3. “American Creativity at Risk” Symposium

The Alliance’s “American Creativity at Risk” symposium brought together a group of brilliant American leaders and thinkers from all sectors of society the arts, business, science, education, philanthropy, and government – to address what the Alliance saw as a national “crisis of confidence” in the arts, creativity, individual innovation, and research.

“American Creativity at Risk” emphasized the gravity of the broad, societal problem we perceive, and challenged the six speakers, twenty-four panelist, and eighty-five registrants in attendance to:

  • define the nature of creativity in historical, psychological, and cultural terms;
  • measure the significance of creativity to the health and growth of American society;
  • identify societal factors that encourage or stifle creativity, in both children and adults;
  • conceive new, innovative strategies to encourage American creativity to flourish, and set forth these ideas in a blueprint for action to restore creativity as a priority in public policy, cultural philanthropy, and education.

The symposium report and transcripts are available from the Alliance.

4. Alliance’s Long-Range Goals and Current Services

The Alliance is stabilizing the field of artists’ communities by:

  • helping artists’ communities to collaborate and share information
  • building a strong, collective voice to advocate for artists’ communities
  • increasing the understanding of artists’ communities among funders, policy-makers, general public
  • better use of media and marketing to raise visibility of artists’ communities
  • opening new funding opportunities for artists’ communities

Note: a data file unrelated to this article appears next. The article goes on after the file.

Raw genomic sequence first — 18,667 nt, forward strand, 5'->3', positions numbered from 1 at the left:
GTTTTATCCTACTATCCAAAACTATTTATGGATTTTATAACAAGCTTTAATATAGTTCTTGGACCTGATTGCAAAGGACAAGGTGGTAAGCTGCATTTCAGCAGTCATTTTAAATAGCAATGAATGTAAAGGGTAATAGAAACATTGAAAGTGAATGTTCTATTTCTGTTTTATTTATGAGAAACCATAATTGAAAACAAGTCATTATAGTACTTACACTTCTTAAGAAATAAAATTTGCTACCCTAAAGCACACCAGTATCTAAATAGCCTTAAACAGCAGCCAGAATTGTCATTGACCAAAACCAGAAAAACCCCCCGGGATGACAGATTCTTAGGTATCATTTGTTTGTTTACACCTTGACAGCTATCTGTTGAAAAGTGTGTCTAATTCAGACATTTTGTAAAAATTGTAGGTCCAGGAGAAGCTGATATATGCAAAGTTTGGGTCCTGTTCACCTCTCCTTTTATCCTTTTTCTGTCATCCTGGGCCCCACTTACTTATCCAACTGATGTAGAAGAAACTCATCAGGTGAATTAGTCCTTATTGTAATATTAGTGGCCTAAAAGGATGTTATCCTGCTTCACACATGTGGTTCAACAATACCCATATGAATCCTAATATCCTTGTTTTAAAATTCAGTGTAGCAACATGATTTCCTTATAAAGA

• increasing collaboration among artists’ communities, and between artists’ communities and other sectors, to maintain or create programs that support creativity
  • researching the field and providing helpful funding and management data to directors of artists’ communities.

The Alliance provides these services:

  • advocacy and public relations at a national level
  • information on administrative and funding issues
  • publications (see point III)
  • member meetings
  • public symposiums on topics of interest
  • world wide web page:
  • access to database and mailing lists.

Tricia commented that even a modest newsletter, with less-than-hot news (it will not seem outdated to members who are not in regular communication with each other), was well worth the effort. Alliance members found the newsletter to be a significant source of information as well as an important symbol of their collective goals and objectives.

V. Alliance Membership

The Alliance has three membership levels: International artists’ communities and other interested organizations; Individuals; Institutional members.

A presentation was given on the history and current situation of funding of artists’ communities in the United States. A slide presentation, depicting 17 US artists’ communities, finished the talk.